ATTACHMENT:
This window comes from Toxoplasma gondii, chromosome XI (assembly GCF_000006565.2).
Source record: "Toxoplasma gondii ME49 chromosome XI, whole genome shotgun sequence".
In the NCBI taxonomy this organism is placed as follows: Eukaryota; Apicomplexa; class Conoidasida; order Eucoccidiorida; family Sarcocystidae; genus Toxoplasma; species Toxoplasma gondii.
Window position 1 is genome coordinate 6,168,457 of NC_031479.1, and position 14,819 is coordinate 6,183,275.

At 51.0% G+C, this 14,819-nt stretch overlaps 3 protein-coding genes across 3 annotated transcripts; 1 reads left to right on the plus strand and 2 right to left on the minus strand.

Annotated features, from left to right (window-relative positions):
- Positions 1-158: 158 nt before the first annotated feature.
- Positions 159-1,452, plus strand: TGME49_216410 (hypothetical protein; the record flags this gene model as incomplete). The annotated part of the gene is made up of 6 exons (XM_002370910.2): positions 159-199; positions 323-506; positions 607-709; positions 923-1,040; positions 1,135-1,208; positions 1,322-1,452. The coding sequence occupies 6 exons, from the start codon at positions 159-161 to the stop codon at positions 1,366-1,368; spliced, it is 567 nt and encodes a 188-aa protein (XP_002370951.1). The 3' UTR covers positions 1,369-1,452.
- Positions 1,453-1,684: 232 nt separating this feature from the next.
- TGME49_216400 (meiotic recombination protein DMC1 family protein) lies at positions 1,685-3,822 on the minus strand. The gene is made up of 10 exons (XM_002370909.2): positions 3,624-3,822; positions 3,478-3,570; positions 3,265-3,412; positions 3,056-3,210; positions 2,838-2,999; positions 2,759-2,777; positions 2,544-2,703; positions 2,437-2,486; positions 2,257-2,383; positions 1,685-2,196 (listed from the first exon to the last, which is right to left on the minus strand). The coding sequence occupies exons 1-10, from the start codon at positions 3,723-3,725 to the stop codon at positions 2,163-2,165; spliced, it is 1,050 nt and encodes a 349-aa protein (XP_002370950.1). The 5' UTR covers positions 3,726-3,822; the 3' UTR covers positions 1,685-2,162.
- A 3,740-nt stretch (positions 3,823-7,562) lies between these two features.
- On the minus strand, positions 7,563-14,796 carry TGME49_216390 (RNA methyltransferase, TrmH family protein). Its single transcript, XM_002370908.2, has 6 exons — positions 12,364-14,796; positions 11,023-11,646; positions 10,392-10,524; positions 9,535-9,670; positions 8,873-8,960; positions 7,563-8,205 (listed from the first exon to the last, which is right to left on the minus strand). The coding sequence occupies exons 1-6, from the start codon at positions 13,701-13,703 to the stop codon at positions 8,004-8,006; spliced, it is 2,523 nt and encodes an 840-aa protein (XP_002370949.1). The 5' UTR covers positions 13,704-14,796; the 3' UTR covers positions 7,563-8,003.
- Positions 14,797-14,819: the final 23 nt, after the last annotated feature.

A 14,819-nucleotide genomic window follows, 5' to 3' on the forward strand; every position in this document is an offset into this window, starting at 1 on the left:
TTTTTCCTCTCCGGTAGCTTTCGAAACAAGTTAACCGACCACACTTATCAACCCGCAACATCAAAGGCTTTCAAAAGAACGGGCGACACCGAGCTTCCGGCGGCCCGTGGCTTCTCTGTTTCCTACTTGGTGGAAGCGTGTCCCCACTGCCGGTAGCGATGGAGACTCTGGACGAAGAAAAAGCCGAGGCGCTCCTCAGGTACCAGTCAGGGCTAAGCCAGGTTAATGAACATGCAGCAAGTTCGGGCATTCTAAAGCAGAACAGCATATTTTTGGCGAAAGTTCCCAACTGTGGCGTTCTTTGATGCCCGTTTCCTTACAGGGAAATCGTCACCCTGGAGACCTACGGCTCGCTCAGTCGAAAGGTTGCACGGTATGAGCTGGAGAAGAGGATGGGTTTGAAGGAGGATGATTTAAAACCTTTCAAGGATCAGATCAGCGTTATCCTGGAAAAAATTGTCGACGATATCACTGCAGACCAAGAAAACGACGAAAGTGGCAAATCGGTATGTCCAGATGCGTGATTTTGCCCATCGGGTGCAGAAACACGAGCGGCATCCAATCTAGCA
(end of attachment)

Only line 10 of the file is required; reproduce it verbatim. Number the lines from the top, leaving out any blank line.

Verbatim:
- TGME49_216400 (meiotic recombination protein DMC1 family protein) lies at positions 1,685-3,822 on the minus strand. The gene is made up of 10 exons (XM_002370909.2): positions 3,624-3,822; positions 3,478-3,570; positions 3,265-3,412; positions 3,056-3,210; positions 2,838-2,999; positions 2,759-2,777; positions 2,544-2,703; positions 2,437-2,486; positions 2,257-2,383; positions 1,685-2,196 (listed from the first exon to the last, which is right to left on the minus strand). The coding sequence occupies exons 1-10, from the start codon at positions 3,723-3,725 to the stop codon at positions 2,163-2,165; spliced, it is 1,050 nt and encodes a 349-aa protein (XP_002370950.1). The 5' UTR covers positions 3,726-3,822; the 3' UTR covers positions 1,685-2,162.